The Peak Season is just around the corner and logistics organisations have already started to prepare for it. Over the course of the last couple of years, Peak has become an extended event that spans over two months. This has brought a bit of breathing space both for retailers and carriers. But how can it be done better? We spoke to some experts about their readiness and tips. Read our Net Zero Feature now!
‘Our retail and e-commerce clients are indicating stronger volumes than in 2022. This opinion seems to be reflected by a number of consumer sentiment surveys published by several major accountancy firms over recent months,’ explains Luke Barton, COO, ArrowXL.
In recent years retailers have spread promotions throughout November and it’s looking likely that this pattern will occur again this year. The traditional peak is expected post Black Friday and Cyber Monday and carriers are even more optimistic this year.
‘Our customers have not signalled any decrease in volume compared to past years,’ says OSM Worldwide. They anticipate a substantial increase of around 30% on an average day during the peak season. Import customers are already shipping volume, and specific product categories like health and beauty, apparel, pet boxes, and books have experienced significant increases in shipments, as well. This reflects changing consumer preferences, with e-retail and various niche markets witnessing growth.
Consumer expectations have evolved in recent years. Consumers now demand faster shipping speeds and the ability to track packages in real-time, which has raised the bar for timely deliveries.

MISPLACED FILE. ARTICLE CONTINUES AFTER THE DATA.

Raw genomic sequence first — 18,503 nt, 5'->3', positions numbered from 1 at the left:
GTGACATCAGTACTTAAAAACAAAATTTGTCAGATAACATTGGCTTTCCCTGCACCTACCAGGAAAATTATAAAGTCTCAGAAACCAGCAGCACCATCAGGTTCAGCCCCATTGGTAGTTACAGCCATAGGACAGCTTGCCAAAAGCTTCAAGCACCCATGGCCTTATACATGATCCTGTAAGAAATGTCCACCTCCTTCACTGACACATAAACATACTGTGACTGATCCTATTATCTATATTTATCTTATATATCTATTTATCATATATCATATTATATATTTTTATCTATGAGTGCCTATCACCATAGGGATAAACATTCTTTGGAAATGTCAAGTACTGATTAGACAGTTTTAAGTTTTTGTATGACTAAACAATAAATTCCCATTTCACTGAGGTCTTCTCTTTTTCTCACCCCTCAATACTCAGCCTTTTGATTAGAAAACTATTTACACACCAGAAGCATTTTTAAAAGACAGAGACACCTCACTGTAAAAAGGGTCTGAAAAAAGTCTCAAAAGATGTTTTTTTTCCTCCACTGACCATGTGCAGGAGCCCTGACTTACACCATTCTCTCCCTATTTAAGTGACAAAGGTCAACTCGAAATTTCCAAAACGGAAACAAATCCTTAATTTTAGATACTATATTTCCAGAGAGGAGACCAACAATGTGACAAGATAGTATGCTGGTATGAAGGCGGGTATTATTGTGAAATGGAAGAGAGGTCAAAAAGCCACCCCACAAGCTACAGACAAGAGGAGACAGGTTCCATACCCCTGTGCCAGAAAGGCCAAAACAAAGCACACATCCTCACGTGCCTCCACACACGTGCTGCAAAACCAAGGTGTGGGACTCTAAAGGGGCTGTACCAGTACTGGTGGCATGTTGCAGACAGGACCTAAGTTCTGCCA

During the COVID-19 pandemic, customers showed more understanding about potentially delayed delivery times, but that has since faded and companies now face greater pressure to meet tighter delivery expectations.
Consumers who have previously had a negative delivery experience may choose to plan in advance and order earlier.
However, the availability of Black Friday deals for longer periods, and Christmas Eve falling on Sunday this year give both carriers and consumers a full ‘normal’ working week to secure those last-minute bargains. As a result, delivery volumes could be sustained until Saturday the 23rd leaving little time for service recovery.
Preparing for it all
Different organisations are preparing in different ways. OSM Worldwide, for example, has taken steps to address these evolving consumer expectations by adding staff and establishing an employment agency relationship for year-round support.
‘There’s no denying it’s a ‘full on’ time so it’s important that our leadership teams have plans in place to prepare our people, and keep them motivated,’ admits Luke from ArrowXL.
Their exec team will run a roadshow to communicate with newer colleagues, making sure they feel prepared and allowing managers to address concerns.
IT systems are also being upgraded and looked at across the board so they can cope with the higher volume. Last but not least, companies are also improving returns processes which will be crucial for a smooth peak season.